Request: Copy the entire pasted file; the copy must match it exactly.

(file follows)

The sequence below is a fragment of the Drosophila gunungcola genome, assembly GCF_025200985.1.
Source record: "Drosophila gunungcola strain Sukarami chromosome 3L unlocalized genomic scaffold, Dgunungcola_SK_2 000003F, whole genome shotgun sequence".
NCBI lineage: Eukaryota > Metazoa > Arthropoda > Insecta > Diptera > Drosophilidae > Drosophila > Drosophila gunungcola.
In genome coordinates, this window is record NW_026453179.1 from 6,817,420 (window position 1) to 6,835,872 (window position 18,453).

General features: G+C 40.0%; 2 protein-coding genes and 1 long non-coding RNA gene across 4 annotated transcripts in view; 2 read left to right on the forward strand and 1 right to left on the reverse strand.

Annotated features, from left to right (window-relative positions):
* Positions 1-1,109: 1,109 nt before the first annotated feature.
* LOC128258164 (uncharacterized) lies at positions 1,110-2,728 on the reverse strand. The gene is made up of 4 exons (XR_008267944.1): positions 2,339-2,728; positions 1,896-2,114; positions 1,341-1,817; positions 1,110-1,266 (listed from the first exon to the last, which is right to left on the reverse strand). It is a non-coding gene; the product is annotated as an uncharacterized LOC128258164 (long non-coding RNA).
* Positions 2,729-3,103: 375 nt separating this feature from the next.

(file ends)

The sequence below is a fragment of the Drosophila gunungcola genome, assembly GCF_025200985.1.
Source record: "Drosophila gunungcola strain Sukarami chromosome 3L unlocalized genomic scaffold, Dgunungcola_SK_2 000003F, whole genome shotgun sequence".
NCBI lineage: Eukaryota > Metazoa > Arthropoda > Insecta > Diptera > Drosophilidae > Drosophila > Drosophila gunungcola.
In genome coordinates, this window is record NW_026453179.1 from 6,817,420 (window position 1) to 6,835,872 (window position 18,453).

General features: G+C 40.0%; 2 protein-coding genes and 1 long non-coding RNA gene across 4 annotated transcripts in view; 2 read left to right on the forward strand and 1 right to left on the reverse strand.

Annotated features, from left to right (window-relative positions):
* Positions 1-1,109: 1,109 nt before the first annotated feature.
* LOC128258164 (uncharacterized) lies at positions 1,110-2,728 on the reverse strand. The gene is made up of 4 exons (XR_008267944.1): positions 2,339-2,728; positions 1,896-2,114; positions 1,341-1,817; positions 1,110-1,266 (listed from the first exon to the last, which is right to left on the reverse strand). It is a non-coding gene; the product is annotated as an uncharacterized LOC128258164 (long non-coding RNA).
* Positions 2,729-3,103: 375 nt separating this feature from the next.